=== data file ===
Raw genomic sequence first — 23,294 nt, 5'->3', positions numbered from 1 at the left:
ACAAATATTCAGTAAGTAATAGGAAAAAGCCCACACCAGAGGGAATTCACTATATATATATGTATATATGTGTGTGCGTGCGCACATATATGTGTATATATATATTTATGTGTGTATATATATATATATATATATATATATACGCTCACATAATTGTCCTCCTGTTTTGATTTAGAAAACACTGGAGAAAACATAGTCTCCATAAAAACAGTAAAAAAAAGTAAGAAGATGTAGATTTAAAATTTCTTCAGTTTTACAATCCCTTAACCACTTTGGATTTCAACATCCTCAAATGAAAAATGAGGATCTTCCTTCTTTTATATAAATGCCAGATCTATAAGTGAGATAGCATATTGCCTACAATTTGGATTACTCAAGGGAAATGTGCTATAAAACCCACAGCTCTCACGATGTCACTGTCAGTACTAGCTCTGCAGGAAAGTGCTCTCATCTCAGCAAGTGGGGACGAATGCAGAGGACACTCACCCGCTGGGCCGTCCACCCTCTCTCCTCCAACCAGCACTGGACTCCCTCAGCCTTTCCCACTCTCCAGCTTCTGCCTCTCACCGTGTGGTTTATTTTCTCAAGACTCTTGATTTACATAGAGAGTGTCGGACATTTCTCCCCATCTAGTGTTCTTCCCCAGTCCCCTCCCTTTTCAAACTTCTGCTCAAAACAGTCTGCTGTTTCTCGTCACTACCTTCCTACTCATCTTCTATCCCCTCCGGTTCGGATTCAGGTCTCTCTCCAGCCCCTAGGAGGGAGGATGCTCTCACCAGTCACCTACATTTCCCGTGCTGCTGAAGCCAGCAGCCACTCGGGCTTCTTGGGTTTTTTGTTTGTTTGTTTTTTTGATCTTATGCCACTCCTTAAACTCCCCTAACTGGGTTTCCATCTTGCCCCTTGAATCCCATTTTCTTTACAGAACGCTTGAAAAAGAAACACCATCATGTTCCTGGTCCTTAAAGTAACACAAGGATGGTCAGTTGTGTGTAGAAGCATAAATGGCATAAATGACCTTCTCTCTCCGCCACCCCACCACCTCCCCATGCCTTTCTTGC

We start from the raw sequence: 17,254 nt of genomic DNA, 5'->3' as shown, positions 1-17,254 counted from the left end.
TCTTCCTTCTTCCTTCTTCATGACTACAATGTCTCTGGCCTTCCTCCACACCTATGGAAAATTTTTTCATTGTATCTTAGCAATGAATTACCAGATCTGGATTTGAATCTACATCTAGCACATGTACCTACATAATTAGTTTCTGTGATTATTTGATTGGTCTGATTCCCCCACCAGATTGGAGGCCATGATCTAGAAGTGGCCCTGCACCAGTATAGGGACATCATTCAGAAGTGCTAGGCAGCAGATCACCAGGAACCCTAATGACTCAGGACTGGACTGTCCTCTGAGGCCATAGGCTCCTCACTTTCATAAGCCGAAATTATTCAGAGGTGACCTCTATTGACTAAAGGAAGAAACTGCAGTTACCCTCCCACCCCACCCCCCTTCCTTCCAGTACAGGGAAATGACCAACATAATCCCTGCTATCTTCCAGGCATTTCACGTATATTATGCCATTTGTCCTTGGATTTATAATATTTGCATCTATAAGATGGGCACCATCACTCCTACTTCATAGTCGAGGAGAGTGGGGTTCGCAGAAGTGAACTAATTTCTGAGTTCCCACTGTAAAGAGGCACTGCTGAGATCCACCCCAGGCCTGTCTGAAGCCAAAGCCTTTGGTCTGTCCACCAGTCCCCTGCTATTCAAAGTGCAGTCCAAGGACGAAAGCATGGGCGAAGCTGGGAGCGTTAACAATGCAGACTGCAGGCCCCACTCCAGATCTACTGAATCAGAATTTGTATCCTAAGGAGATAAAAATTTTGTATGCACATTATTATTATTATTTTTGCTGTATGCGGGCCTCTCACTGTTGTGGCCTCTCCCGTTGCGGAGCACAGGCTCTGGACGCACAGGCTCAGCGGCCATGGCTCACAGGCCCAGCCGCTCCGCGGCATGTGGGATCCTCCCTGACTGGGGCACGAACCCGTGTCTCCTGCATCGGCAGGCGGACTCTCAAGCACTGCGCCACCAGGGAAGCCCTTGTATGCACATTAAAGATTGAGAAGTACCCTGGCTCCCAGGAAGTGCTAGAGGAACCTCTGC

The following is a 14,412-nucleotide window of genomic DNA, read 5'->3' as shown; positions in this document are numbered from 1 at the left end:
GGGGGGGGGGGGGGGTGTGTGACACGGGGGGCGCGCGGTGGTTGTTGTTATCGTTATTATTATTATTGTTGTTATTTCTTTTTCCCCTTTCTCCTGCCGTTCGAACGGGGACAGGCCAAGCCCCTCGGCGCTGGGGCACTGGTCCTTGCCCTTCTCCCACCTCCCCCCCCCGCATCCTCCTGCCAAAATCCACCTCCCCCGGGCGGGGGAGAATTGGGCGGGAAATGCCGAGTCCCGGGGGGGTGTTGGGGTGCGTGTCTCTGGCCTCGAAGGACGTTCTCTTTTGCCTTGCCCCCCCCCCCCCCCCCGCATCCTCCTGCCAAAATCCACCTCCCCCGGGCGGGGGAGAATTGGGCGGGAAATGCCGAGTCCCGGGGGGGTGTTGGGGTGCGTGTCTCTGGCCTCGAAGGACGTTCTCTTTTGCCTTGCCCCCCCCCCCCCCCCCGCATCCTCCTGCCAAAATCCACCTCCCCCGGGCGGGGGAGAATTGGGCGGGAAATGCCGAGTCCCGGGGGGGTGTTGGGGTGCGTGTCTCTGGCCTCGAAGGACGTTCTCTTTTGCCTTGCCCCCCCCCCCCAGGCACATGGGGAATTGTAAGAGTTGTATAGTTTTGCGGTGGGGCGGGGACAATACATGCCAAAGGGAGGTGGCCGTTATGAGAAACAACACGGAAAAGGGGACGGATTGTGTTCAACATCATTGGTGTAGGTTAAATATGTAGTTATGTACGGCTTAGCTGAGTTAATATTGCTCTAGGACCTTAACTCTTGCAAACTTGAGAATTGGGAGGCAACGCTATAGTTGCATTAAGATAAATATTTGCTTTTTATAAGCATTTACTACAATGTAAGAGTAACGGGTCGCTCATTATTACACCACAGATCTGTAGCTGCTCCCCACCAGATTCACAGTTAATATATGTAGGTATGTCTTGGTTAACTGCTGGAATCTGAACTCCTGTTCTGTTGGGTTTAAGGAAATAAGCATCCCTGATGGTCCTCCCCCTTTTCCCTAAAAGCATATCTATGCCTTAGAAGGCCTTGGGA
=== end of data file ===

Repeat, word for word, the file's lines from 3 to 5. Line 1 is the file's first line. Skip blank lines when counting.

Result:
We start from the raw sequence: 17,254 nt of genomic DNA, 5'->3' as shown, positions 1-17,254 counted from the left end.
TCTTCCTTCTTCCTTCTTCATGACTACAATGTCTCTGGCCTTCCTCCACACCTATGGAAAATTTTTTCATTGTATCTTAGCAATGAATTACCAGATCTGGATTTGAATCTACATCTAGCACATGTACCTACATAATTAGTTTCTGTGATTATTTGATTGGTCTGATTCCCCCACCAGATTGGAGGCCATGATCTAGAAGTGGCCCTGCACCAGTATAGGGACATCATTCAGAAGTGCTAGGCAGCAGATCACCAGGAACCCTAATGACTCAGGACTGGACTGTCCTCTGAGGCCATAGGCTCCTCACTTTCATAAGCCGAAATTATTCAGAGGTGACCTCTATTGACTAAAGGAAGAAACTGCAGTTACCCTCCCACCCCACCCCCCTTCCTTCCAGTACAGGGAAATGACCAACATAATCCCTGCTATCTTCCAGGCATTTCACGTATATTATGCCATTTGTCCTTGGATTTATAATATTTGCATCTATAAGATGGGCACCATCACTCCTACTTCATAGTCGAGGAGAGTGGGGTTCGCAGAAGTGAACTAATTTCTGAGTTCCCACTGTAAAGAGGCACTGCTGAGATCCACCCCAGGCCTGTCTGAAGCCAAAGCCTTTGGTCTGTCCACCAGTCCCCTGCTATTCAAAGTGCAGTCCAAGGACGAAAGCATGGGCGAAGCTGGGAGCGTTAACAATGCAGACTGCAGGCCCCACTCCAGATCTACTGAATCAGAATTTGTATCCTAAGGAGATAAAAATTTTGTATGCACATTATTATTATTATTTTTGCTGTATGCGGGCCTCTCACTGTTGTGGCCTCTCCCGTTGCGGAGCACAGGCTCTGGACGCACAGGCTCAGCGGCCATGGCTCACAGGCCCAGCCGCTCCGCGGCATGTGGGATCCTCCCTGACTGGGGCACGAACCCGTGTCTCCTGCATCGGCAGGCGGACTCTCAAGCACTGCGCCACCAGGGAAGCCCTTGTATGCACATTAAAGATTGAGAAGTACCCTGGCTCCCAGGAAGTGCTAGAGGAACCTCTGC

The following is a 14,412-nucleotide window of genomic DNA, read 5'->3' as shown; positions in this document are numbered from 1 at the left end: